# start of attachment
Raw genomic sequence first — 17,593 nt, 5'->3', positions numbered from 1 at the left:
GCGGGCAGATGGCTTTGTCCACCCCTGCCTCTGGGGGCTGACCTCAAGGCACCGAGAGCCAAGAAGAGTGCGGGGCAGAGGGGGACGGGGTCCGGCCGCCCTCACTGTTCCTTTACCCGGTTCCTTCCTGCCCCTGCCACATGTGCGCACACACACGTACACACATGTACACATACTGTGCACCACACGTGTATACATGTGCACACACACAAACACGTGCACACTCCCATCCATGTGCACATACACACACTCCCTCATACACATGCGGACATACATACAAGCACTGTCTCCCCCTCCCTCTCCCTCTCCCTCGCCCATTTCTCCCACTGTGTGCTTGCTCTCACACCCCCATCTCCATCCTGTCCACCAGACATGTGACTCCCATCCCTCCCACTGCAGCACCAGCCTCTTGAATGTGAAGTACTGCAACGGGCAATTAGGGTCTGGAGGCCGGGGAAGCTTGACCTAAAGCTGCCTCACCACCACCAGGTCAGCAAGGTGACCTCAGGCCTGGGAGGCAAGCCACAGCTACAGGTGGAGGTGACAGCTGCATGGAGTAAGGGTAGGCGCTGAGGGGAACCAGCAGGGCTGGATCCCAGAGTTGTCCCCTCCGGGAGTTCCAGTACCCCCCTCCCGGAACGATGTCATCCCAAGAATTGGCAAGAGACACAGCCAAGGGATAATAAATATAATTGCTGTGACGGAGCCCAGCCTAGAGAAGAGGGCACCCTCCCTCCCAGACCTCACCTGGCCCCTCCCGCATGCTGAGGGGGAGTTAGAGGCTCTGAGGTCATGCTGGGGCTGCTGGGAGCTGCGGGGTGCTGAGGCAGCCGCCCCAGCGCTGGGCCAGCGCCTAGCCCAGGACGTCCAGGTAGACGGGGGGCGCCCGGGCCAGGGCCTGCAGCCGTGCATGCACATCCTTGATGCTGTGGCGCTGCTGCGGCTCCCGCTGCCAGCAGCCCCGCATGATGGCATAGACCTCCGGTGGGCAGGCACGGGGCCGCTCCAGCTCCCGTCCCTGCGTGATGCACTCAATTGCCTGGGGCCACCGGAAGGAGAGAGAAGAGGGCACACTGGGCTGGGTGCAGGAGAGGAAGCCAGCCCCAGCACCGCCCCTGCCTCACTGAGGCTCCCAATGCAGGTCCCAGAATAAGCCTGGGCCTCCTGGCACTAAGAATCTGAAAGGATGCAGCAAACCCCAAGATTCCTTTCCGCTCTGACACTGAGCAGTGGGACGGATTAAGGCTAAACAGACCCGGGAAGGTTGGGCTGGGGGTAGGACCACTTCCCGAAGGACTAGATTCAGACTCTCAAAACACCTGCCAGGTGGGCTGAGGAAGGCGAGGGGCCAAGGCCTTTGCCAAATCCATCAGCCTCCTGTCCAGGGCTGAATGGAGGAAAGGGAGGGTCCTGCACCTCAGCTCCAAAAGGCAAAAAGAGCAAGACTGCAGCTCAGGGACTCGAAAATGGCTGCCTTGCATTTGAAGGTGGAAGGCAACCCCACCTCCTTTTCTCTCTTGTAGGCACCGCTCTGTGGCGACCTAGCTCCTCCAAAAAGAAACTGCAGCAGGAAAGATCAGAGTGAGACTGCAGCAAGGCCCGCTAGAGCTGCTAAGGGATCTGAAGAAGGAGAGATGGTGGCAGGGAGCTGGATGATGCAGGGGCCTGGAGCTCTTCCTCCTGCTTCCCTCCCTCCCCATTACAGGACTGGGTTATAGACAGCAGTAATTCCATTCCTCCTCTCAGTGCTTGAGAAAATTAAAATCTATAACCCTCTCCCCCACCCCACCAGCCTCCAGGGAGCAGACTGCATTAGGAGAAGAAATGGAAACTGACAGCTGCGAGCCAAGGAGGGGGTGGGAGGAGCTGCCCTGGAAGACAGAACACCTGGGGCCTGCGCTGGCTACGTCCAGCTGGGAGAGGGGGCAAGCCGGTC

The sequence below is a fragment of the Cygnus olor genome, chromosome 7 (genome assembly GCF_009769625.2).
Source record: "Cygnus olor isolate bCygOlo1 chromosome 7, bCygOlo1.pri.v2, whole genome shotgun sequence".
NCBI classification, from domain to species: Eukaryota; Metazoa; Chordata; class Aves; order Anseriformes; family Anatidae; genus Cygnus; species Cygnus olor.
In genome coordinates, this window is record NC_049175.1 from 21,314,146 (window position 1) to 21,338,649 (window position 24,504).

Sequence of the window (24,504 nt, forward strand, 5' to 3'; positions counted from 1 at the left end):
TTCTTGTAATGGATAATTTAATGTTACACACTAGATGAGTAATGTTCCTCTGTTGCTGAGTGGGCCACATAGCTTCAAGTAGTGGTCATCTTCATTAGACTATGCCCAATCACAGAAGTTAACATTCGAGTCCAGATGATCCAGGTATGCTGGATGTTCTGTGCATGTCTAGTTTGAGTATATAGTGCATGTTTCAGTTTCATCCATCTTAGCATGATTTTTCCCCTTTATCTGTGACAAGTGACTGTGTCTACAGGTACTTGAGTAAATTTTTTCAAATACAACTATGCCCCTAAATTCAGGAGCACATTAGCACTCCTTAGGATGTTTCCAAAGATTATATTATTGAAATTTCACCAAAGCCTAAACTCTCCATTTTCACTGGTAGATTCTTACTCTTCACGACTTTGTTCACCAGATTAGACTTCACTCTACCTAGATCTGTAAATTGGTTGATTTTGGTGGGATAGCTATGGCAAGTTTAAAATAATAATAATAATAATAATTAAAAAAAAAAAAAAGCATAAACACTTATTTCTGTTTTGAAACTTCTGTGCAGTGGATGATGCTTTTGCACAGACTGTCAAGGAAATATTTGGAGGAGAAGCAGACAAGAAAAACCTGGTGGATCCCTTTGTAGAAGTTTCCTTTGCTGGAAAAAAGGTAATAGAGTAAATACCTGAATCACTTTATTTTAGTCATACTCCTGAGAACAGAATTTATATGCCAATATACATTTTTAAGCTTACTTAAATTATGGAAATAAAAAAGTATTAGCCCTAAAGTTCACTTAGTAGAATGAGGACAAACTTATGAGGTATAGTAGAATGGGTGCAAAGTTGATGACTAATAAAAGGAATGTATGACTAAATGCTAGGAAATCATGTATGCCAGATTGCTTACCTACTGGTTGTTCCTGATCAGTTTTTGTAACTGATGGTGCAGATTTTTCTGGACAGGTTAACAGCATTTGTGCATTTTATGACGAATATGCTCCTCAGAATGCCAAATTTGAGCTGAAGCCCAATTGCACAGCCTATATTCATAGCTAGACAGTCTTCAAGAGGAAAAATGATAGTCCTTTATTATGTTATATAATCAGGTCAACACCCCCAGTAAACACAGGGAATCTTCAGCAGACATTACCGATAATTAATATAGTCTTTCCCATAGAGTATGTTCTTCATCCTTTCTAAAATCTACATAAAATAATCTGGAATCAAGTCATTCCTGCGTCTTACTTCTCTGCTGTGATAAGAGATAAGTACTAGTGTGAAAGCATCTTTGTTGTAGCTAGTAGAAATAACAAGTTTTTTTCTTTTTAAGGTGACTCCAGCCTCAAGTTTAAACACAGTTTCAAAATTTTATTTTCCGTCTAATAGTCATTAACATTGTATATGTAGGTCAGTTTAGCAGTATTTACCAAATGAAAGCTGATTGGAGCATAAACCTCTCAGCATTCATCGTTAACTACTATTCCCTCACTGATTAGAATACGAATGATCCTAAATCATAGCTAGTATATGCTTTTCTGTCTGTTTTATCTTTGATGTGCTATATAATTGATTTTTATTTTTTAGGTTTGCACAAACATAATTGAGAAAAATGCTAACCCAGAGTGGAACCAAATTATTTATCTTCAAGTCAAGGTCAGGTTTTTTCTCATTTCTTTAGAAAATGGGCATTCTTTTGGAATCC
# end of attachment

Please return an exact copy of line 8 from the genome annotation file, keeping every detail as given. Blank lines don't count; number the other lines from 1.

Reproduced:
TTCTTGTAATGGATAATTTAATGTTACACACTAGATGAGTAATGTTCCTCTGTTGCTGAGTGGGCCACATAGCTTCAAGTAGTGGTCATCTTCATTAGACTATGCCCAATCACAGAAGTTAACATTCGAGTCCAGATGATCCAGGTATGCTGGATGTTCTGTGCATGTCTAGTTTGAGTATATAGTGCATGTTTCAGTTTCATCCATCTTAGCATGATTTTTCCCCTTTATCTGTGACAAGTGACTGTGTCTACAGGTACTTGAGTAAATTTTTTCAAATACAACTATGCCCCTAAATTCAGGAGCACATTAGCACTCCTTAGGATGTTTCCAAAGATTATATTATTGAAATTTCACCAAAGCCTAAACTCTCCATTTTCACTGGTAGATTCTTACTCTTCACGACTTTGTTCACCAGATTAGACTTCACTCTACCTAGATCTGTAAATTGGTTGATTTTGGTGGGATAGCTATGGCAAGTTTAAAATAATAATAATAATAATAATTAAAAAAAAAAAAAAGCATAAACACTTATTTCTGTTTTGAAACTTCTGTGCAGTGGATGATGCTTTTGCACAGACTGTCAAGGAAATATTTGGAGGAGAAGCAGACAAGAAAAACCTGGTGGATCCCTTTGTAGAAGTTTCCTTTGCTGGAAAAAAGGTAATAGAGTAAATACCTGAATCACTTTATTTTAGTCATACTCCTGAGAACAGAATTTATATGCCAATATACATTTTTAAGCTTACTTAAATTATGGAAATAAAAAAGTATTAGCCCTAAAGTTCACTTAGTAGAATGAGGACAAACTTATGAGGTATAGTAGAATGGGTGCAAAGTTGATGACTAATAAAAGGAATGTATGACTAAATGCTAGGAAATCATGTATGCCAGATTGCTTACCTACTGGTTGTTCCTGATCAGTTTTTGTAACTGATGGTGCAGATTTTTCTGGACAGGTTAACAGCATTTGTGCATTTTATGACGAATATGCTCCTCAGAATGCCAAATTTGAGCTGAAGCCCAATTGCACAGCCTATATTCATAGCTAGACAGTCTTCAAGAGGAAAAATGATAGTCCTTTATTATGTTATATAATCAGGTCAACACCCCCAGTAAACACAGGGAATCTTCAGCAGACATTACCGATAATTAATATAGTCTTTCCCATAGAGTATGTTCTTCATCCTTTCTAAAATCTACATAAAATAATCTGGAATCAAGTCATTCCTGCGTCTTACTTCTCTGCTGTGATAAGAGATAAGTACTAGTGTGAAAGCATCTTTGTTGTAGCTAGTAGAAATAACAAGTTTTTTTCTTTTTAAGGTGACTCCAGCCTCAAGTTTAAACACAGTTTCAAAATTTTATTTTCCGTCTAATAGTCATTAACATTGTATATGTAGGTCAGTTTAGCAGTATTTACCAAATGAAAGCTGATTGGAGCATAAACCTCTCAGCATTCATCGTTAACTACTATTCCCTCACTGATTAGAATACGAATGATCCTAAATCATAGCTAGTATATGCTTTTCTGTCTGTTTTATCTTTGATGTGCTATATAATTGATTTTTATTTTTTAGGTTTGCACAAACATAATTGAGAAAAATGCTAACCCAGAGTGGAACCAAATTATTTATCTTCAAGTCAAGGTCAGGTTTTTTCTCATTTCTTTAGAAAATGGGCATTCTTTTGGAATCC